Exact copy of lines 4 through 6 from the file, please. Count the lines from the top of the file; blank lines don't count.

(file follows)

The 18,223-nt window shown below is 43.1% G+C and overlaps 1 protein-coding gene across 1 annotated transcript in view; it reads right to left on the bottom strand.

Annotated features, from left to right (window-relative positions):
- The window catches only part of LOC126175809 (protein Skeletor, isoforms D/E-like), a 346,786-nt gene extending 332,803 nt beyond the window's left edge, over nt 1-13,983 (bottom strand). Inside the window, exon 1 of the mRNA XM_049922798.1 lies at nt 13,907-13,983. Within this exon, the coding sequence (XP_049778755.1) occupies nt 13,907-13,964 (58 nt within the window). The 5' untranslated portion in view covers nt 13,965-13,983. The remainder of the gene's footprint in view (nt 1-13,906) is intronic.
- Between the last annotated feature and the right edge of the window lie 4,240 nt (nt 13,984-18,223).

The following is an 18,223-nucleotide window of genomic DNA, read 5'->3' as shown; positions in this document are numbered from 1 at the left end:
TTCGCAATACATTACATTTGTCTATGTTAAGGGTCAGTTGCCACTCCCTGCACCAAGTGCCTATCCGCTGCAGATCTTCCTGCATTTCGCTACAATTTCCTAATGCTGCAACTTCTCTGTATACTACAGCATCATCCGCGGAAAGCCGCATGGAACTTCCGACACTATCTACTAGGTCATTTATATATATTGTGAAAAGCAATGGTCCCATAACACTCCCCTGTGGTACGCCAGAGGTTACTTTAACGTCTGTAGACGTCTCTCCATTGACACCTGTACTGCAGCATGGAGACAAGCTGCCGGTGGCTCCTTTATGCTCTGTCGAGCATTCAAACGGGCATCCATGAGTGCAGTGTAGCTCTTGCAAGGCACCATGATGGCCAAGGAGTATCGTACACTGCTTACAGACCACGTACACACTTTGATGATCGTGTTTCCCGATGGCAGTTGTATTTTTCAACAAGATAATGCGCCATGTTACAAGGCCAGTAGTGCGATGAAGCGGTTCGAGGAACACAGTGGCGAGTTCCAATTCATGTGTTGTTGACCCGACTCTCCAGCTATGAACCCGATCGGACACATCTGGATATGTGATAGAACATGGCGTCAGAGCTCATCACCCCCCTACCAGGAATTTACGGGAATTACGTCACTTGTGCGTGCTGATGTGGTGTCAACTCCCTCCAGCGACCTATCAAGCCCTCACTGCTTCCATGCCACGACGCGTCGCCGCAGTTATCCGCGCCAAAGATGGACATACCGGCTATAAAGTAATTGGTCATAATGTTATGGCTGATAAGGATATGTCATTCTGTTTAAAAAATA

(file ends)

- Between the last annotated feature and the right edge of the window lie 4,240 nt (nt 13,984-18,223).

The following is an 18,223-nucleotide window of genomic DNA, read 5'->3' as shown; positions in this document are numbered from 1 at the left end:
TTCGCAATACATTACATTTGTCTATGTTAAGGGTCAGTTGCCACTCCCTGCACCAAGTGCCTATCCGCTGCAGATCTTCCTGCATTTCGCTACAATTTCCTAATGCTGCAACTTCTCTGTATACTACAGCATCATCCGCGGAAAGCCGCATGGAACTTCCGACACTATCTACTAGGTCATTTATATATATTGTGAAAAGCAATGGTCCCATAACACTCCCCTGTGGTACGCCAGAGGTTACTTTAACGTCTGTAGACGTCTCTCCATTGACACCTGTACTGCAGCATGGAGACAAGCTGCCGGTGGCTCCTTTATGCTCTGTCGAGCATTCAAACGGGCATCCATGAGTGCAGTGTAGCTCTTGCAAGGCACCATGATGGCCAAGGAGTATCGTACACTGCTTACAGACCACGTACACACTTTGATGATCGTGTTTCCCGATGGCAGTTGTATTTTTCAACAAGATAATGCGCCATGTTACAAGGCCAGTAGTGCGATGAAGCGGTTCGAGGAACACAGTGGCGAGTTCCAATTCATGTGTTGTTGACCCGACTCTCCAGCTATGAACCCGATCGGACACATCTGGATATGTGATAGAACATGGCGTCAGAGCTCATCACCCCCCTACCAGGAATTTACGGGAATTACGTCACTTGTGCGTGCTGATGTGGTGTCAACTCCCTCCAGCGACCTATCAAGCCCTCACTGCTTCCATGCCACGACGCGTCGCCGCAGTTATCCGCGCCAAAGATGGACATACCGGCTATAAAGTAATTGGTCATAATGTTATGGCTGATAAGGATATGTCATTCTGTTTAAAAAATA